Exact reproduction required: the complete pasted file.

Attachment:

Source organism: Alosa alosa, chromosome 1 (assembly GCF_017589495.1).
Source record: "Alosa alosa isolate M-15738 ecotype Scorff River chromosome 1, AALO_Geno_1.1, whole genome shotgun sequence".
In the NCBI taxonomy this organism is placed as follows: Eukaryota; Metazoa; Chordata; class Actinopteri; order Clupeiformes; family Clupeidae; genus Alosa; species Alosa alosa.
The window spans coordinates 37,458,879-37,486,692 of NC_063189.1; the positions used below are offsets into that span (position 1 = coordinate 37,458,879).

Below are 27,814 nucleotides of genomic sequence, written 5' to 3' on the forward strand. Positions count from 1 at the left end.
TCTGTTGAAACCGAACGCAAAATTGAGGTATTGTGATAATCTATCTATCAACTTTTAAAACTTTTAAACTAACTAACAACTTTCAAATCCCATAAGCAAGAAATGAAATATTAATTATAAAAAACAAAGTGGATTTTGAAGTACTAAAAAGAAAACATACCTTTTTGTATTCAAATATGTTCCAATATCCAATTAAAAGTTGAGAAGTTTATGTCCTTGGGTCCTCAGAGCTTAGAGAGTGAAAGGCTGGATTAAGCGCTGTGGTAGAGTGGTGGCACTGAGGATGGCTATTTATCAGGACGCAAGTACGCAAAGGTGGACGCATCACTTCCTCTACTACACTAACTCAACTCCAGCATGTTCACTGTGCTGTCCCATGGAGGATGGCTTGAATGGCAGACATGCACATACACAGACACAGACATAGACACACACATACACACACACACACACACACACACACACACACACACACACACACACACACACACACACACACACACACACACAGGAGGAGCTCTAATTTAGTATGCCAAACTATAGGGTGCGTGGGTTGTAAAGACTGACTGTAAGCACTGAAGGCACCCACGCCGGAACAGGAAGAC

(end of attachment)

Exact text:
Source organism: Alosa alosa, chromosome 1 (assembly GCF_017589495.1).
Source record: "Alosa alosa isolate M-15738 ecotype Scorff River chromosome 1, AALO_Geno_1.1, whole genome shotgun sequence".
In the NCBI taxonomy this organism is placed as follows: Eukaryota; Metazoa; Chordata; class Actinopteri; order Clupeiformes; family Clupeidae; genus Alosa; species Alosa alosa.
The window spans coordinates 37,458,879-37,486,692 of NC_063189.1; the positions used below are offsets into that span (position 1 = coordinate 37,458,879).

Below are 27,814 nucleotides of genomic sequence, written 5' to 3' on the forward strand. Positions count from 1 at the left end.
TCTGTTGAAACCGAACGCAAAATTGAGGTATTGTGATAATCTATCTATCAACTTTTAAAACTTTTAAACTAACTAACAACTTTCAAATCCCATAAGCAAGAAATGAAATATTAATTATAAAAAACAAAGTGGATTTTGAAGTACTAAAAAGAAAACATACCTTTTTGTATTCAAATATGTTCCAATATCCAATTAAAAGTTGAGAAGTTTATGTCCTTGGGTCCTCAGAGCTTAGAGAGTGAAAGGCTGGATTAAGCGCTGTGGTAGAGTGGTGGCACTGAGGATGGCTATTTATCAGGACGCAAGTACGCAAAGGTGGACGCATCACTTCCTCTACTACACTAACTCAACTCCAGCATGTTCACTGTGCTGTCCCATGGAGGATGGCTTGAATGGCAGACATGCACATACACAGACACAGACATAGACACACACATACACACACACACACACACACACACACACACACACACACACACACACACACACACACACACACACACACACACAGGAGGAGCTCTAATTTAGTATGCCAAACTATAGGGTGCGTGGGTTGTAAAGACTGACTGTAAGCACTGAAGGCACCCACGCCGGAACAGGAAGAC